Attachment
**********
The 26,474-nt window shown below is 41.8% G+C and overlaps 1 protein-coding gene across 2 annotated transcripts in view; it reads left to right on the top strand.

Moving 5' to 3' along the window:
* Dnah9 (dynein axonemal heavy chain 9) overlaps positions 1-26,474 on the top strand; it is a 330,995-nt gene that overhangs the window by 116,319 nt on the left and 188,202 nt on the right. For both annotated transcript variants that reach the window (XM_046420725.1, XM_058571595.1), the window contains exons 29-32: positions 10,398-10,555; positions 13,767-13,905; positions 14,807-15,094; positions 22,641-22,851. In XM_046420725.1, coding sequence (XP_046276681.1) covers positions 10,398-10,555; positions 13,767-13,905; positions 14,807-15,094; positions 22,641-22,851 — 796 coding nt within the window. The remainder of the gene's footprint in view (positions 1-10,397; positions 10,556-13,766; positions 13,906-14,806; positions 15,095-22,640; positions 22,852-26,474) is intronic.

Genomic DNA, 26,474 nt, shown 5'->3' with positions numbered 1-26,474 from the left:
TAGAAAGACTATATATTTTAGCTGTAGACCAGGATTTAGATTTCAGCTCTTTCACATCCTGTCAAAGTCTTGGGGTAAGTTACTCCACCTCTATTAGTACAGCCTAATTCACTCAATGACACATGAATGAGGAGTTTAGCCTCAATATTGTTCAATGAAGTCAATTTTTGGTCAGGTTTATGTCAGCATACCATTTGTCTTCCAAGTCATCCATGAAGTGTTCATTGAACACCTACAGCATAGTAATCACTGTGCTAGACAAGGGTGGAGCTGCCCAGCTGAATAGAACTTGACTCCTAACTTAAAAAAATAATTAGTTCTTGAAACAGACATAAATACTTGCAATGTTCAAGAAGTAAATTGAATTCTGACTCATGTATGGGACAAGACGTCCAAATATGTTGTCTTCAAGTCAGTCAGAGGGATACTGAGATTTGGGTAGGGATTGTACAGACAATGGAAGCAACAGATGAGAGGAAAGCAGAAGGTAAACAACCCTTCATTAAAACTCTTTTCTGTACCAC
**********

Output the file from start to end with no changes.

The 26,474-nt window shown below is 41.8% G+C and overlaps 1 protein-coding gene across 2 annotated transcripts in view; it reads left to right on the top strand.

Moving 5' to 3' along the window:
* Dnah9 (dynein axonemal heavy chain 9) overlaps positions 1-26,474 on the top strand; it is a 330,995-nt gene that overhangs the window by 116,319 nt on the left and 188,202 nt on the right. For both annotated transcript variants that reach the window (XM_046420725.1, XM_058571595.1), the window contains exons 29-32: positions 10,398-10,555; positions 13,767-13,905; positions 14,807-15,094; positions 22,641-22,851. In XM_046420725.1, coding sequence (XP_046276681.1) covers positions 10,398-10,555; positions 13,767-13,905; positions 14,807-15,094; positions 22,641-22,851 — 796 coding nt within the window. The remainder of the gene's footprint in view (positions 1-10,397; positions 10,556-13,766; positions 13,906-14,806; positions 15,095-22,640; positions 22,852-26,474) is intronic.

Genomic DNA, 26,474 nt, shown 5'->3' with positions numbered 1-26,474 from the left:
TAGAAAGACTATATATTTTAGCTGTAGACCAGGATTTAGATTTCAGCTCTTTCACATCCTGTCAAAGTCTTGGGGTAAGTTACTCCACCTCTATTAGTACAGCCTAATTCACTCAATGACACATGAATGAGGAGTTTAGCCTCAATATTGTTCAATGAAGTCAATTTTTGGTCAGGTTTATGTCAGCATACCATTTGTCTTCCAAGTCATCCATGAAGTGTTCATTGAACACCTACAGCATAGTAATCACTGTGCTAGACAAGGGTGGAGCTGCCCAGCTGAATAGAACTTGACTCCTAACTTAAAAAAATAATTAGTTCTTGAAACAGACATAAATACTTGCAATGTTCAAGAAGTAAATTGAATTCTGACTCATGTATGGGACAAGACGTCCAAATATGTTGTCTTCAAGTCAGTCAGAGGGATACTGAGATTTGGGTAGGGATTGTACAGACAATGGAAGCAACAGATGAGAGGAAAGCAGAAGGTAAACAACCCTTCATTAAAACTCTTTTCTGTACCAC